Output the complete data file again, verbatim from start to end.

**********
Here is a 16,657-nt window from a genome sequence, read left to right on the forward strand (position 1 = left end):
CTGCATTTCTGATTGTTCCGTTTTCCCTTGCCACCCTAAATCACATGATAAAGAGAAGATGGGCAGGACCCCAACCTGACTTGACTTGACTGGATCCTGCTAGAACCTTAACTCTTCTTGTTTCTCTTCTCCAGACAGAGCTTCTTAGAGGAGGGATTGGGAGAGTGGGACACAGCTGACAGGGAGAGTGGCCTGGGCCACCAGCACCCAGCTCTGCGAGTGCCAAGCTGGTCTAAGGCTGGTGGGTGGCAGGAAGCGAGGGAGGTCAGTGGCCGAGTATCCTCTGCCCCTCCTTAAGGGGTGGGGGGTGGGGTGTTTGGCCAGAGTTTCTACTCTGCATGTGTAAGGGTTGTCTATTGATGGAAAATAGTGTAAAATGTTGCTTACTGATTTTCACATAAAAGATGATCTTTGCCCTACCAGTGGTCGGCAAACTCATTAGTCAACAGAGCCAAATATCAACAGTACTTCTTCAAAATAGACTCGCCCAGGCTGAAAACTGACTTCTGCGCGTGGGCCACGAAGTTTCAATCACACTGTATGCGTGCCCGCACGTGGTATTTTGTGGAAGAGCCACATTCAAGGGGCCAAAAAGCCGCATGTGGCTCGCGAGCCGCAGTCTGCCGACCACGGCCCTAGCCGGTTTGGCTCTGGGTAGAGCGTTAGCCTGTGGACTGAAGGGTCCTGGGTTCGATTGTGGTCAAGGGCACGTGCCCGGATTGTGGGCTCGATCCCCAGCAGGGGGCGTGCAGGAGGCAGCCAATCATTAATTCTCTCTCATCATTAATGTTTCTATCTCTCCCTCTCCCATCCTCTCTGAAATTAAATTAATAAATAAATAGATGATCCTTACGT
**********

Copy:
Here is a 16,657-nt window from a genome sequence, read left to right on the forward strand (position 1 = left end):
CTGCATTTCTGATTGTTCCGTTTTCCCTTGCCACCCTAAATCACATGATAAAGAGAAGATGGGCAGGACCCCAACCTGACTTGACTTGACTGGATCCTGCTAGAACCTTAACTCTTCTTGTTTCTCTTCTCCAGACAGAGCTTCTTAGAGGAGGGATTGGGAGAGTGGGACACAGCTGACAGGGAGAGTGGCCTGGGCCACCAGCACCCAGCTCTGCGAGTGCCAAGCTGGTCTAAGGCTGGTGGGTGGCAGGAAGCGAGGGAGGTCAGTGGCCGAGTATCCTCTGCCCCTCCTTAAGGGGTGGGGGGTGGGGTGTTTGGCCAGAGTTTCTACTCTGCATGTGTAAGGGTTGTCTATTGATGGAAAATAGTGTAAAATGTTGCTTACTGATTTTCACATAAAAGATGATCTTTGCCCTACCAGTGGTCGGCAAACTCATTAGTCAACAGAGCCAAATATCAACAGTACTTCTTCAAAATAGACTCGCCCAGGCTGAAAACTGACTTCTGCGCGTGGGCCACGAAGTTTCAATCACACTGTATGCGTGCCCGCACGTGGTATTTTGTGGAAGAGCCACATTCAAGGGGCCAAAAAGCCGCATGTGGCTCGCGAGCCGCAGTCTGCCGACCACGGCCCTAGCCGGTTTGGCTCTGGGTAGAGCGTTAGCCTGTGGACTGAAGGGTCCTGGGTTCGATTGTGGTCAAGGGCACGTGCCCGGATTGTGGGCTCGATCCCCAGCAGGGGGCGTGCAGGAGGCAGCCAATCATTAATTCTCTCTCATCATTAATGTTTCTATCTCTCCCTCTCCCATCCTCTCTGAAATTAAATTAATAAATAAATAGATGATCCTTACGT